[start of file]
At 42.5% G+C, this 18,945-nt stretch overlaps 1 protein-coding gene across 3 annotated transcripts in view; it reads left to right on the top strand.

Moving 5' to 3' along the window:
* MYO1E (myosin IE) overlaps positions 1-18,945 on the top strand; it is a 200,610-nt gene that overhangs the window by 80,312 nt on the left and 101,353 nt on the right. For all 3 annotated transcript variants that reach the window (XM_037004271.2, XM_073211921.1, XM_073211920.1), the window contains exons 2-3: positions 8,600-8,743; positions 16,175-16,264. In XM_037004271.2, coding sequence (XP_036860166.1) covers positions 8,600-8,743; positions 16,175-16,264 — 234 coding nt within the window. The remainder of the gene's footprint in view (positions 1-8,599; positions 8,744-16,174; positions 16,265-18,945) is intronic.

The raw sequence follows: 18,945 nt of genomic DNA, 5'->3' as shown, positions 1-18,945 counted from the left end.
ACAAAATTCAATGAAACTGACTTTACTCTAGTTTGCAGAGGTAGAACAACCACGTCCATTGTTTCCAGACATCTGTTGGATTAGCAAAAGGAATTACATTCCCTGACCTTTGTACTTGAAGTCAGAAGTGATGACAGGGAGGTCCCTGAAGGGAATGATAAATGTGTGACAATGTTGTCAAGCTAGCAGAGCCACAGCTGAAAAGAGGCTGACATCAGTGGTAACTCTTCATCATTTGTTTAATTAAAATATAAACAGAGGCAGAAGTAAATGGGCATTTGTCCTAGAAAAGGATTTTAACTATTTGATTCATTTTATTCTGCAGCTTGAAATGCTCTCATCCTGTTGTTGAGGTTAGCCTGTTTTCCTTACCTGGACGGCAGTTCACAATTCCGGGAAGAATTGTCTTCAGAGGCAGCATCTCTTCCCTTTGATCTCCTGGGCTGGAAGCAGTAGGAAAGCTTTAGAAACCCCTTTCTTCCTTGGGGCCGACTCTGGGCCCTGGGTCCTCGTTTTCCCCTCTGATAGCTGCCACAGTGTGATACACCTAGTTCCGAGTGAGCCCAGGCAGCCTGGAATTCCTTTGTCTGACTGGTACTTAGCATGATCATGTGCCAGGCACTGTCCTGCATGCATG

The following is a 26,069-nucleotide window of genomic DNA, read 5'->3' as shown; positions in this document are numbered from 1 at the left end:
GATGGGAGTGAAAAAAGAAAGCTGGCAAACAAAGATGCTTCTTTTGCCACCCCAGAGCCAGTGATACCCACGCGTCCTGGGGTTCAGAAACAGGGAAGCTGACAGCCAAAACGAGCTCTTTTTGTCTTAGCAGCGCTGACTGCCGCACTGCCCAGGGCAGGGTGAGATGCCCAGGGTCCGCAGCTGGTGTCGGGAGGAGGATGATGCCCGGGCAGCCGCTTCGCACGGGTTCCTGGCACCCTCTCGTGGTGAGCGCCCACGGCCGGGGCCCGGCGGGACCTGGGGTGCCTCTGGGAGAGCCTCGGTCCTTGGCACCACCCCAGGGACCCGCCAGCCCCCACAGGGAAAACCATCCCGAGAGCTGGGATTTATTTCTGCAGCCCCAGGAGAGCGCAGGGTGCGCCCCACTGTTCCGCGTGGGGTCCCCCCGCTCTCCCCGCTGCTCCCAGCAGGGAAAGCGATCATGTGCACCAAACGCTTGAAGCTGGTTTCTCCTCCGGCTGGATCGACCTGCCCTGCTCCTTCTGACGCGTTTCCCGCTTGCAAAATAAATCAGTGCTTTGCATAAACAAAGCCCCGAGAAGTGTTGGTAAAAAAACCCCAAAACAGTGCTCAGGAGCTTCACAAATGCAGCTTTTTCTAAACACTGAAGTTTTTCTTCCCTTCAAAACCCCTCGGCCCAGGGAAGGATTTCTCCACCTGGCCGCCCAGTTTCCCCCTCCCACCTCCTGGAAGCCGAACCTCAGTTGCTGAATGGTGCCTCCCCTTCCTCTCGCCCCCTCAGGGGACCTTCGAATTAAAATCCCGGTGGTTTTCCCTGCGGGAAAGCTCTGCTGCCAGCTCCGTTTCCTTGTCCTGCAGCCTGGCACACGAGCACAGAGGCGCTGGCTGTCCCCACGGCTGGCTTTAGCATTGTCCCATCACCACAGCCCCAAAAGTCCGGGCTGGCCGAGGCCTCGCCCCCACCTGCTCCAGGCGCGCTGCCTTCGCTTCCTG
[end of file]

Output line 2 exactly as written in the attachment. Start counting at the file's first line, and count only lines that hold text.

Moving 5' to 3' along the window: